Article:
Work begins on Askrigg new homes scheme

Ready for action - left to right, site foreman Rob Huntbach, Tommy Calvert, John Thompson and Christopher Metcalfe.

By Betsy Everett

Nearly three years since the idea was conceived, work is finally underway on the Askrigg Foundation building in Main Street to create three affordable homes for local people.

The £270,000 project, helped by one of the first grants paid out by Richmondshire District Council under the government’s community-led housing scheme, is expected to take about six months to complete.

The imposing three-storey building which overlooks the market cross will be converted to provide two flats on the first and second floors, a craft shop at ground level, and a cottage at the rear. Under the terms of the government scheme, and in line with national park planning policy, the accommodation will be let at below market value, and in perpetuity: unlike council-owned and housing association properties, they cannot be sold.

The builders are Neil Dinsdale and his team from Hawes, whose first job will be to replace the roof of what will become the two-bedroomed cottage at the rear.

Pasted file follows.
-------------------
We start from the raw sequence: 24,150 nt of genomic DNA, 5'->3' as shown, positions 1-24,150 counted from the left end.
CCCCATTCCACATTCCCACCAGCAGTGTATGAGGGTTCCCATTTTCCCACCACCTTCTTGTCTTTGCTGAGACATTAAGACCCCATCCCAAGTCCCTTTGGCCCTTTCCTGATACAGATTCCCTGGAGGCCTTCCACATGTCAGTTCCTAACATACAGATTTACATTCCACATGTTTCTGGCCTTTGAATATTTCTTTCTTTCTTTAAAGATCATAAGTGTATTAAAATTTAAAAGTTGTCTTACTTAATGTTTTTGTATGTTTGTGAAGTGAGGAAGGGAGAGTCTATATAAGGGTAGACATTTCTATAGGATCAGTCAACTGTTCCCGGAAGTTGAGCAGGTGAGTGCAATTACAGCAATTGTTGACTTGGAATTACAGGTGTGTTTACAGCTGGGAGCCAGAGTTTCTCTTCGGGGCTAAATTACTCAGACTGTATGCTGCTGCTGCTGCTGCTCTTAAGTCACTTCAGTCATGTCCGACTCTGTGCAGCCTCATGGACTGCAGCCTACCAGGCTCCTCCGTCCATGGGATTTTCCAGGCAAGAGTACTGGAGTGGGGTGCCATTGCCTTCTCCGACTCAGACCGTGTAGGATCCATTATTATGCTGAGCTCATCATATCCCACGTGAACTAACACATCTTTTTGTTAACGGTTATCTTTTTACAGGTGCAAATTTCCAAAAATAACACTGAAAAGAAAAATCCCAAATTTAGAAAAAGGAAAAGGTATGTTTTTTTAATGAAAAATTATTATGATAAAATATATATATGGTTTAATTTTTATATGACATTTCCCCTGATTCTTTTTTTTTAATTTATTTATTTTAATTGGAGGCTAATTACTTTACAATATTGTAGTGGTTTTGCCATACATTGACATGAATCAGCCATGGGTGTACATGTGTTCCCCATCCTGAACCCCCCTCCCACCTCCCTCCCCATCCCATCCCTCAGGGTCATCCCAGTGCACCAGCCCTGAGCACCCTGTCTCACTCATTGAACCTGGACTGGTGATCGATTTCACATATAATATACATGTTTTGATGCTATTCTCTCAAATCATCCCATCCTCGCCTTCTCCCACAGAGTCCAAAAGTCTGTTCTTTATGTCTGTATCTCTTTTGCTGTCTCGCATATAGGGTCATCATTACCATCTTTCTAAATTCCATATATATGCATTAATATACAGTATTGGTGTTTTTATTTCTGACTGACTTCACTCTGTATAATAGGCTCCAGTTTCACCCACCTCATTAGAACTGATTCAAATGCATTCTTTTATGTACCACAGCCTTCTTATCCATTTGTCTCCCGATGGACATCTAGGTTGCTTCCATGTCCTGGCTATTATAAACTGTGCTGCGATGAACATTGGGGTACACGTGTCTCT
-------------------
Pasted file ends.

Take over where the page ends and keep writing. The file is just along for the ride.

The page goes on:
Elizabeth Fawcett, chair of the Askrigg Foundation which acquired the property in the early 1970s, said she was delighted the building work – delayed more than four months by the Covid-19 pandemic – was finally underway.

“I really hope this starts the journey through a straightforward build and a beautiful renovation to secure this village asset for future generations. At a time when affordable housing in rural areas is so scarce, it is in line with the founding Christian principles of the charity, which were to support the local community.”

Just before “lockdown” all potentially dangerous asbestos was stripped from the building, and prior to that more than half a century’s accumulated paperwork and artefacts were removed. North Yorkshire County Council’s archivist has worked with local volunteers to secure vital documents for the future.

The Askrigg Foundation project has been awarded a grant of £150,000 by Richmondshire District Council from the government’s community-led housing scheme, and £9,500 for refurbishment of the ground-floor shop from the National Lottery’s community fund.

Scaffolding goes up outside the “cottage.”
Concrete lintels replace the rotting wooden ones of what will be the top floor flat.

 

 

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